Allan Larson, a below-elbow amputee who is affiliated with the Saskatoon Amputee Support Group, Inc. in Saskatchewan, Canada, has assembled this excellent list of these therapies. This list was compiled in 2002 so some new treatment can be added. See my overview to read about some new promising treatment possibilities.
Collection of Essays -- The War Amps -- Canada
This is an 88 page PDF containing 26 different essays.
OnLine Journal of Continuing Education in Anaesthesia - Oxford University
The article is pretty technical because it is written for doctors.
Mount Sinai Hospital
A brief article explaining what phantom pain is, its diagnoses, treatment, etc.
The Journal of Family Medicine
Stresses management of phantom pain.
Pretty Good Essay on Phantom Pain
Seems to be comprehensive and carefully researched.
Mirror Therapy for Phantom Limb Pain
Discusses the apparent benefits, especially for deep pain vs surface pain, of mirror therapy and tries to explain why it might work. An intelligent discussion but not very convincing. These authors are adamant in the claim that no treatment has been proven to be successful.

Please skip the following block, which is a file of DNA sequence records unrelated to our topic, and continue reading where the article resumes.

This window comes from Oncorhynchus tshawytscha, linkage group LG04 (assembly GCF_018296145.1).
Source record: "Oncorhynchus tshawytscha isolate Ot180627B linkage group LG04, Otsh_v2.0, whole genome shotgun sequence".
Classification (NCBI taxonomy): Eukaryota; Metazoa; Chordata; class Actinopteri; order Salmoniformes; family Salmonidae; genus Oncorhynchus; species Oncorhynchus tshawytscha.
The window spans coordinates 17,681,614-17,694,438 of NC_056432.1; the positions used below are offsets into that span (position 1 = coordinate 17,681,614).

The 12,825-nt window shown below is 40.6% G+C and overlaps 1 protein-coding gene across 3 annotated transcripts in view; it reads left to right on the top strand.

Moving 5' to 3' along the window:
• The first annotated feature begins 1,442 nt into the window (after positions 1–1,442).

2011 Lit. Review for Mirror Therapy No definitive conclusions can be drawn.
2009 Lit. Review for Mirror Therapy Much of the research is poorly constructed and no conclusions can be drawn.
Cutting Edge Research
Suffering Phantom Limb Pain?
The last half of the article is a discussion of some of the current research into the very basic scientific principles involved with phantom pain.
Weiss in Jena Germany -- Arm with Sensations Stops Phantom Pain
An arm with sensors -- makes use of the idea of maladaptive cortical reorganization. He makes use of the most common theory of how the brain reacts when a limb is amputated.
Work at Case Western Reserve on Feeling Arms
"It's not the first prosthetic to restore touch to an amputee, but it may provide a more "natural" sensation than earlier devices, ...", said head researcher Dustin Tyler, a biomedical engineer at Case Western Reserve in Cleveland, Ohio.
Egger's Feeling Prosthetic Leg at Linz University in Austria
This is a good description in layman's terms that gives more insight into the Maladaptive Plasticity Theory upon which Egger's leg is based.
Another Article about Egger's Prosthetic Leg
Researchers in Vienna have pioneered the first artificial leg capable of transmitting feelings to the brain like a real limb. It also stops phantom pain, a condition that many amputees suffer from.
Oxford Challenge to Maladaptive Plasticity Theory
Tamar Makin, a neuroscientist at Oxford University, lead a study which challenges the standard Maladaptive Plasticity Theory. I could find only two studies which are in opposition to the Maladaptive Plasticity Theory.
Discussion of the Challenge to Maladaptive Plasticity Theory